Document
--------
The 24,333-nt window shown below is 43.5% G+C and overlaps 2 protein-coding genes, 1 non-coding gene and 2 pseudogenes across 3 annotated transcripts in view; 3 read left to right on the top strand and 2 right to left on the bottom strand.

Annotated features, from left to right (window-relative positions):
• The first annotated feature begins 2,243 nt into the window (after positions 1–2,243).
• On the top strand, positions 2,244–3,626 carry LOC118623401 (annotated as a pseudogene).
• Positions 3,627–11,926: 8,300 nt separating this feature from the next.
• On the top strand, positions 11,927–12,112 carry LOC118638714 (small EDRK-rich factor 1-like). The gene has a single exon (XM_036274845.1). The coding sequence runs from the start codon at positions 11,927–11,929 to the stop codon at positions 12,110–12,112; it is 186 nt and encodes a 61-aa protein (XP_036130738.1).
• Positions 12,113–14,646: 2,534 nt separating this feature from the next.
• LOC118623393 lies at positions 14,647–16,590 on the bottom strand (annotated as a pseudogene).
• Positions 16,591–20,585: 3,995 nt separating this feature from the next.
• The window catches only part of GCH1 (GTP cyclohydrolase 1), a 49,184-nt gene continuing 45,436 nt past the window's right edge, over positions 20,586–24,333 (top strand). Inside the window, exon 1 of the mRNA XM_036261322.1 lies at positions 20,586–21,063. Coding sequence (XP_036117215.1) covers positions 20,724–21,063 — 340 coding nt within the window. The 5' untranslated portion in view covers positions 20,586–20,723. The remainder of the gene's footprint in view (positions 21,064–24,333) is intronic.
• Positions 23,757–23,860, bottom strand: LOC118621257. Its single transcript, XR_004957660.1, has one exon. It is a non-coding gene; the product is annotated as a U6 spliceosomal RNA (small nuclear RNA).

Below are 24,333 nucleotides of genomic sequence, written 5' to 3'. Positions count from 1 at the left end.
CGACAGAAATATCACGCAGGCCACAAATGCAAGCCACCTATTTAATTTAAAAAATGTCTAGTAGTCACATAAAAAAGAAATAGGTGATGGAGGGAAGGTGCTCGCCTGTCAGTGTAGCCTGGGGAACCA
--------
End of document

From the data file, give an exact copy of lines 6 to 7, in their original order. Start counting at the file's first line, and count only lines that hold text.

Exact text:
• On the top strand, positions 11,927–12,112 carry LOC118638714 (small EDRK-rich factor 1-like). The gene has a single exon (XM_036274845.1). The coding sequence runs from the start codon at positions 11,927–11,929 to the stop codon at positions 12,110–12,112; it is 186 nt and encodes a 61-aa protein (XP_036130738.1).
• Positions 12,113–14,646: 2,534 nt separating this feature from the next.